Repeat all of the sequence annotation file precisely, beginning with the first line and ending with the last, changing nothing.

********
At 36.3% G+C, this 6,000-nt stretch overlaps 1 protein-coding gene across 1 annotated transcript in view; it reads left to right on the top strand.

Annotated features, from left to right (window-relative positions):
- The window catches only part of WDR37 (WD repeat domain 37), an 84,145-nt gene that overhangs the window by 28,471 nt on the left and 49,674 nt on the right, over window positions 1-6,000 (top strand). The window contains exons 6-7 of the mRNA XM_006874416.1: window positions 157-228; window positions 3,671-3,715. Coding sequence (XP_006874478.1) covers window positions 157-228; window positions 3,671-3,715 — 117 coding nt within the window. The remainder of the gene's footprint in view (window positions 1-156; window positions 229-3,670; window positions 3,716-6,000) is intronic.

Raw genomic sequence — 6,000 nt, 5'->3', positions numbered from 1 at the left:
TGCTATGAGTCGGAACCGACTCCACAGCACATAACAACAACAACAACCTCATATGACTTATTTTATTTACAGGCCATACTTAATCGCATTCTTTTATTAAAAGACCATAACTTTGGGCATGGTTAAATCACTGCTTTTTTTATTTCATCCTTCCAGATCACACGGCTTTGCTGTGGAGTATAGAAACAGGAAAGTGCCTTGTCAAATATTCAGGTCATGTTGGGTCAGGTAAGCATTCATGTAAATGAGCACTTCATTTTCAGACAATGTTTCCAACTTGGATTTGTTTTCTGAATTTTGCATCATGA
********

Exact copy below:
At 36.3% G+C, this 6,000-nt stretch overlaps 1 protein-coding gene across 1 annotated transcript in view; it reads left to right on the top strand.

Annotated features, from left to right (window-relative positions):
- The window catches only part of WDR37 (WD repeat domain 37), an 84,145-nt gene that overhangs the window by 28,471 nt on the left and 49,674 nt on the right, over window positions 1-6,000 (top strand). The window contains exons 6-7 of the mRNA XM_006874416.1: window positions 157-228; window positions 3,671-3,715. Coding sequence (XP_006874478.1) covers window positions 157-228; window positions 3,671-3,715 — 117 coding nt within the window. The remainder of the gene's footprint in view (window positions 1-156; window positions 229-3,670; window positions 3,716-6,000) is intronic.

Raw genomic sequence — 6,000 nt, 5'->3', positions numbered from 1 at the left:
TGCTATGAGTCGGAACCGACTCCACAGCACATAACAACAACAACAACCTCATATGACTTATTTTATTTACAGGCCATACTTAATCGCATTCTTTTATTAAAAGACCATAACTTTGGGCATGGTTAAATCACTGCTTTTTTTATTTCATCCTTCCAGATCACACGGCTTTGCTGTGGAGTATAGAAACAGGAAAGTGCCTTGTCAAATATTCAGGTCATGTTGGGTCAGGTAAGCATTCATGTAAATGAGCACTTCATTTTCAGACAATGTTTCCAACTTGGATTTGTTTTCTGAATTTTGCATCATGA